My heart aches from an experience last night. I was going to prayer meeting at the church and saw a man I knew as Rod going through a box on the bench in front of the soup kitchen. I thought it may be a donation that had been left there. “No,” he said, it was a food box given to a homeless couple. He was delivering it for them. I froze. I had seen a couple sitting there a lot lately. The day before, I caught the man smoking pot and asked him to leave.
“Times are real bad right now for a lot of people,” Rod explained. “It is hard out here on the street.” He, too, was homeless but he had a bicycle he could transport their box with. “I’m just trying to do the right thing by helping.” He watched me as I fumbled for words. I was on the spot and he waited to see what I would do. I walked inside the church, allowing the couple with their dog to resume their place on the bench beneath the “no dogs” sign.
These are the type of people Jesus sought out to minister to. They need our acceptance as much as they need our hot meals and our bench to sleep on. They also need a bathroom, which is available at the gas station next door but someone has been using a convenient area behind the recycle bin. The dog left its own “presents” around the parking lot even after I previously asked the lady to clean up after him.
I joined my friends inside but my mind remained on the lady outside. She and her friend were breaking the rules. If I were in her situation, I would want my dog as a source of comfort. She never cleaned up after him, but she always looked tired and seldom spoke when spoken to. My autoimmune disorder leaves me very tired most of the time however I have a nice home to retreat to. I couldn’t imagine what her life was like. I couldn’t pray for her then ask her to leave when I knew she had nowhere to go. By the time I headed out to talk to her, three more men had joined them.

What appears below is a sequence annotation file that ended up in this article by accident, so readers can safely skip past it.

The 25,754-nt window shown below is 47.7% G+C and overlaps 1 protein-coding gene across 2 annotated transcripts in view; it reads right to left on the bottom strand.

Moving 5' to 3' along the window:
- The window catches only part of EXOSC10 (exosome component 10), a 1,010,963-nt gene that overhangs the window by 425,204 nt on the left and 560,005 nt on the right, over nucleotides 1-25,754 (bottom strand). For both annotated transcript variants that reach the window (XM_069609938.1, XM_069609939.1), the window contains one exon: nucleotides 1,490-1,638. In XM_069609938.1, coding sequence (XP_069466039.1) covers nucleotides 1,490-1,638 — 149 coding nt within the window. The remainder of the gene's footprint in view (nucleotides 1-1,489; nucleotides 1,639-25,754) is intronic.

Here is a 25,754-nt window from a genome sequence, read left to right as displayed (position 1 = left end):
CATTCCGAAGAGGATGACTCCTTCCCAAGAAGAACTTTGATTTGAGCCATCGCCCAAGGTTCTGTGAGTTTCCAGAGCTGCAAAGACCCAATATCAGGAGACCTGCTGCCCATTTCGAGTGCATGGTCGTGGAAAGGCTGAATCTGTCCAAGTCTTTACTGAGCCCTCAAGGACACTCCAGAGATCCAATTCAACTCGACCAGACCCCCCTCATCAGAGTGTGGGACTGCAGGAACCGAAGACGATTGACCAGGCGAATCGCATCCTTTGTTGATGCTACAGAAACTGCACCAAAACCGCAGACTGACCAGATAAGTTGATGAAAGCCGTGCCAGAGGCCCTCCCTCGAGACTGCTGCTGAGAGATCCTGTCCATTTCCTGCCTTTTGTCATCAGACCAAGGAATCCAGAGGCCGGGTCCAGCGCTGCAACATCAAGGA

I waited for one of the women in the prayer group to go with me. We told them they could rest there but they couldn’t stay. “City Ordinance” we said. Hypocrite! That’s how I feel. I pray that I have another chance to talk with her. How I wish there was a shelter in town for the homeless!
Would you allow the homeless to camp on church property? What should I have done?
On a clear night, away from city lights, you can look up into a sky sprinkled with 2,500 stars. Since two or three stars can appear as one, there are likely even more. Beyond the naked eye, scientists estimate our galaxy contains 100 billion stars. Our Milky Way Galaxy is only one of billions of galaxies. Is the number of stars getting astronomical yet?
Now think of the speed of all those stars and galaxies. Our planet rotates at the equator at 1,040 miles per hour and orbits the sun at 67,062 miles per hour. Stars like the sun travel at 43,500 miles per hour, while the entire solar system orbits around the Milky Way at 514,495 miles per hour and the Milky Way rotates at 600,000 miles per hour.